Sunday, April 26, 2015

Writing with Clabber

By Laura P. Valtorta

The best thing about filmmaking is the collaboration it requires. Shooting a scene correctly requires an experienced crew – director, cinematographer, lighting specialist, and sound person. Without those elements, the production values suffer. The audience notices distracting mistakes.

Screenwriting is also a team effort. “Workshopping” a screenplay can help, but the best thing is to write with a partner. Clabber and I work well together on screenwriting because we are so different. He has solid ideas. Mine are crazy. He prefers a polished effect. I like to take risks. The differences between us never end.

Clabber worships GOD and DOG. I’m an atheist who can’t abide animals in the house.

Clabber is short; I’m tall.

Clabber loves horror films; I can barely deal with Alfred Hitchcock.

Clabber takes five years to write his horror scripts. I take five months.

Recently Clabber and I sat down to make changes to Quiet on the Set. We only had 90 minutes. Everybody is busy. And Clabber had brought in a co-worker to give a third perspective on the script. Or maybe John was there to protect us from killing each other.

Either way, the meeting went well. I sat back and listened to Clabber’s specific ideas and John’s general thoughts on changing the script. Before that meeting, I was convinced the screenplay was finished. Now I realize that I need to edit. The polishing may take some time.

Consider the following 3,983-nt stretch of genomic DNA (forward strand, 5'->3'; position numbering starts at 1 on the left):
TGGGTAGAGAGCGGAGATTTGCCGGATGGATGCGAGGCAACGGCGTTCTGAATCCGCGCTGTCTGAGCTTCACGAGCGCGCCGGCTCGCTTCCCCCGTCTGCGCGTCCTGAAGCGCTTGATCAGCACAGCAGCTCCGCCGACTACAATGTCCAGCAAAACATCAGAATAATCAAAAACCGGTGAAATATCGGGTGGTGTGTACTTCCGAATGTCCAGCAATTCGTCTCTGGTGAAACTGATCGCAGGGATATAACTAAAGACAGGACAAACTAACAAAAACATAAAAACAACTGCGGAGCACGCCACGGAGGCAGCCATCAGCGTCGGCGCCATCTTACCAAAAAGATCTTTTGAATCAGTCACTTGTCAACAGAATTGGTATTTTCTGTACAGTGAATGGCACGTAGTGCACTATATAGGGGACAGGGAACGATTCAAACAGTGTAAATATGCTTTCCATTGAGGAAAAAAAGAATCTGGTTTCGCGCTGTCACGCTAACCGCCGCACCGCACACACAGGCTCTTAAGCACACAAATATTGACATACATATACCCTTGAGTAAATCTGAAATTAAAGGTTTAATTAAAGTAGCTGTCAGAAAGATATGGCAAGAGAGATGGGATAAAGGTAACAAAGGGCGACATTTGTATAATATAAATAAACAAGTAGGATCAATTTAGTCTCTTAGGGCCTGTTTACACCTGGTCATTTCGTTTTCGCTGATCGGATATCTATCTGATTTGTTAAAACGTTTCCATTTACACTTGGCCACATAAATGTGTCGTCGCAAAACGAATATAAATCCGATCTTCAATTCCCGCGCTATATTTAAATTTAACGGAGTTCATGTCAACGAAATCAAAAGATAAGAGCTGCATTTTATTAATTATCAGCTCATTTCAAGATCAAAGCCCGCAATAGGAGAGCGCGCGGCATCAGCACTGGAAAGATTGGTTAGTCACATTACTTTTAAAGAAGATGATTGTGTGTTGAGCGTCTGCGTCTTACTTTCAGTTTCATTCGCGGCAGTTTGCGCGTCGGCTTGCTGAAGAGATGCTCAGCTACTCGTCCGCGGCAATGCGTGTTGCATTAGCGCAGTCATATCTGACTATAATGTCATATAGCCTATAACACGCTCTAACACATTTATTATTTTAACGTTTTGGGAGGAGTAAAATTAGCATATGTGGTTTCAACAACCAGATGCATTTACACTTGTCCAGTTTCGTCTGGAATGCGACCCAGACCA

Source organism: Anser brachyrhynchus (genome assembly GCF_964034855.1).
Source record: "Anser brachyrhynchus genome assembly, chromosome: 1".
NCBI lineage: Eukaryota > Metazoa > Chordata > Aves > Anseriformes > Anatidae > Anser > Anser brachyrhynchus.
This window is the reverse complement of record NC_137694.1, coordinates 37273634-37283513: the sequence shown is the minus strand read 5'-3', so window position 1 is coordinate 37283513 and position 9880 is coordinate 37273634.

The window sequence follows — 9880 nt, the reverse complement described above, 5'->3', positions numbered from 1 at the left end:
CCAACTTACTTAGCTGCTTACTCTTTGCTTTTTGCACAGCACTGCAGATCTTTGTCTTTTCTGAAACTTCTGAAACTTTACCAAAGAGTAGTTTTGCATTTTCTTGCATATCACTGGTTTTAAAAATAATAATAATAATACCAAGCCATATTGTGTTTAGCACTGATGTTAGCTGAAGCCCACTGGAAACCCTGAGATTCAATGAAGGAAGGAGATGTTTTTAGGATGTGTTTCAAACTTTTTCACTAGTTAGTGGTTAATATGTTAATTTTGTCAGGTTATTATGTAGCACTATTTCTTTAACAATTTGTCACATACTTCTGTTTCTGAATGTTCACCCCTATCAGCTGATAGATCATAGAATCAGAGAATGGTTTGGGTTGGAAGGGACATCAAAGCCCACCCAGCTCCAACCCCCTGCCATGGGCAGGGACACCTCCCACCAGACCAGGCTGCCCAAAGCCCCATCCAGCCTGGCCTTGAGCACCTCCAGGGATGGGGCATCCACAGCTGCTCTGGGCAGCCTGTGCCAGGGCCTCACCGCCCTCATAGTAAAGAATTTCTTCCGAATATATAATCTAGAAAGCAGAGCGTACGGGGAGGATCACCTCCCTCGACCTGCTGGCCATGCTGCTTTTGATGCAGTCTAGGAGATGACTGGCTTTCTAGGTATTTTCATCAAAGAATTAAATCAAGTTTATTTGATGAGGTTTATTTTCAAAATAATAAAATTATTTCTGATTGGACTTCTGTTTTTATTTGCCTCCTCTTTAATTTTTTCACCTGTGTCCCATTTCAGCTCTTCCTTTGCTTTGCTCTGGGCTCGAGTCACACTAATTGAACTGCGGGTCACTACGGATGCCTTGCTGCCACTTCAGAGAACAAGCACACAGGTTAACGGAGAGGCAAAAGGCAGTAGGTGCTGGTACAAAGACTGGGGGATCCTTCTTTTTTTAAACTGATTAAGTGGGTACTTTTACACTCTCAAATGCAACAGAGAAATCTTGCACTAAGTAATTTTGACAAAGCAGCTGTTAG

We’re headed in the right direction.

Sunday, April 19, 2015

Intensive Workshop at Rock Hill

By Ginny Padgett
Next Saturday, April 25, is the ninth annual Intensive Workshop presented by the Rock Hill Chapter of South Carolina Writers’ Workshop. Each year the workshop has grown in number and strength. Last year after attending, our own Fred Fields reported it was the best deal going, $5.00 for day-long quality instruction and lunch. I plan to be there. Register now. It’s not too late.

To sign up and get details on the Intensive classes and instructors, go to

Sunday, April 12, 2015

The Latest Addition

Meet a New Columbia II Blogger


Julia Rogers Hook comes to Columbia, SC after almost 30 years of life in Los Angeles where she worked as a journalist in radio, television, magazines and newspapers. She covered local politics, community events and national news such as the 2000 Alaskan Flight 261 plane crash off the coast of Ventura, CA and the 911 bombings. She also taught courses in broadcast writing at Pierce College in Woodland Hills, CA.

She has long had a burning desire to share the misadventures and wrong directions of her misspent youth to the reading world in book form and is currently working on her first book and possible syndicating her local column in “The Columbia Star” newspaper.

She is unbelievably happily married to the man of her dreams, Marty Hook and enjoying learning to be a stepmom to his son Van. While Van has his own apartment, Julia and Marty share their home with Whitman, a 95-pound standard poodle and two cats, Molly and Scrappy. They will all have their own stories in the book.